Hmm, this probably isn't correct or else needs further definition. On two table checks it looked like the IDs matched but others I'm finding to not match. Weird. So I think I spoke too soon about public.repository_data.content = public.datasources.repository_data_id
1 of 1 people found this helpful
If you connect to the database with the readonly account and run this:
FROM datasources ds
INNER JOIN data_connections dc ON ds.id = dc.owner_id
INNER JOIN projects p ON ds.project_id = p.id
WHERE p.name = '<insert project name here>'
AND dc.dbclass = 'sqlserver'
ORDER BY ds.repository_url,
You'll see that each datasource (ds) has a db_class and a db_name.
Each data_connection (dc) has a server, dbname and keychain. Each of those fields contains information about the actual location of the data for the datasource.
Those are the places that I need to change and that need to point to the new database locations.
Again, the goal is to avoid doing it RBAR (or in this case DataSourceByAgonizingDataSsource)...especially because nothing is changing except the location of the data.
I'm going to try something naughty and I'll let you know if it is successful.
I'm thankful for a restored backup on an isolated machine...
Okay, I got it working:
public.datasources.repository_data_id = public.repository_data.id
public.repository_data.content is then the <OID> to use in Glen's command.
So here's the modified SQL to get the repository_data.content needed for getting the OID (returned as the first column):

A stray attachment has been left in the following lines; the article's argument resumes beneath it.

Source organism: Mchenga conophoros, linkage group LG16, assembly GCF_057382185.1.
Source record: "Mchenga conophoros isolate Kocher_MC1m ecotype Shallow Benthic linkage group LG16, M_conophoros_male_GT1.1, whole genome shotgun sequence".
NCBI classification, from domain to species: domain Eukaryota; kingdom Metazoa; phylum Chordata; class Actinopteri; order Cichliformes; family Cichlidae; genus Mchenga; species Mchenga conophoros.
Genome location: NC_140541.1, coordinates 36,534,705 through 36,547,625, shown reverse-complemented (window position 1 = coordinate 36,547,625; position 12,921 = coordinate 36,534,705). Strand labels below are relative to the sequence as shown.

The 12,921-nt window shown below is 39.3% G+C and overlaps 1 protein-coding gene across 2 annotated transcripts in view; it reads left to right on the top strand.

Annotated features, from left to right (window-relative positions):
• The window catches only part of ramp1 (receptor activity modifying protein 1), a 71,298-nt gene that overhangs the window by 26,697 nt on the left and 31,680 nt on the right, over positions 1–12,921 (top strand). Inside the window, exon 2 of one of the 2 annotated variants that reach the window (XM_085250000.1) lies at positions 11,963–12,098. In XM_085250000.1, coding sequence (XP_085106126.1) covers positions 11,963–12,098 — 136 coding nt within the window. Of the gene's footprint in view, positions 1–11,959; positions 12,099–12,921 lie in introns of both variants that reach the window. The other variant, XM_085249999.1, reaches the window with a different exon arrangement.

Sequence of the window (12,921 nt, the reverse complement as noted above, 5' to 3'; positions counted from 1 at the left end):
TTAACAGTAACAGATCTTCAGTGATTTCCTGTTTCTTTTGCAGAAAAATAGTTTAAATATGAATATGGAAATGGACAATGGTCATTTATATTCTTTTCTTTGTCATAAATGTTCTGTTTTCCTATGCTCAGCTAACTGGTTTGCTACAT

SELECT rd.content AS "OID", dc.* FROM datasources ds INNER JOIN data_connections dc ON ds.id = dc.owner_id INNER JOIN projects p ON ds.project_id = p.id INNER JOIN repository_data rd ON ds.repository_data_id = rd.id WHERE p.name = 'Default' AND dc.dbclass = 'sqlserver' ORDER BY ds.repository_url, ds.name
< edit > FYI for anyone coming into the conversation, change the project name in line 6 above to match which ever project you wish to pull from or just remove that piece of the WHERE clause if you want all .tds files.
2 of 2 people found this helpful
I have successfully performed what will definitely be an unsupported hack, but which has resulted in exactly what I need.
A refresher of the background:
- We have around 300 data sources, all connected to SQL Server, each connected to state-specific views in a single database. They are all also connected to extracted data.
- We are splitting our single database into a new SQL instance, one database per state. We're doing this to increase performance and decrease development bottlenecks. (Don't get me started on table partitions or snapshots, we can't afford SQL Enterprise.)
- Every state database is the exact same structure as the original, single database (which means we have no metadata changes to worry about). Each state database contains only that state's data.
- We need every data source in Tableau server to point to the new instance and database name
Things we don't want:
- We don't want the data_repository to change, because that data is the same in both the old and the new databases. I only want to update the connection for when the next extract update happens.
- We don't want to re-extract and republish every datasource, because that would literally take us days, because of the volume of data we're handling.
I directly updated the references to the connection in the datasources and data_connections tables in the workgroup database. I then ran an extract refresh from the server web UI, and it successfully pulled the data from the new location.
I'm hesitant to put my actual solution here, but am happy to share with those who are interested.Toby Erkson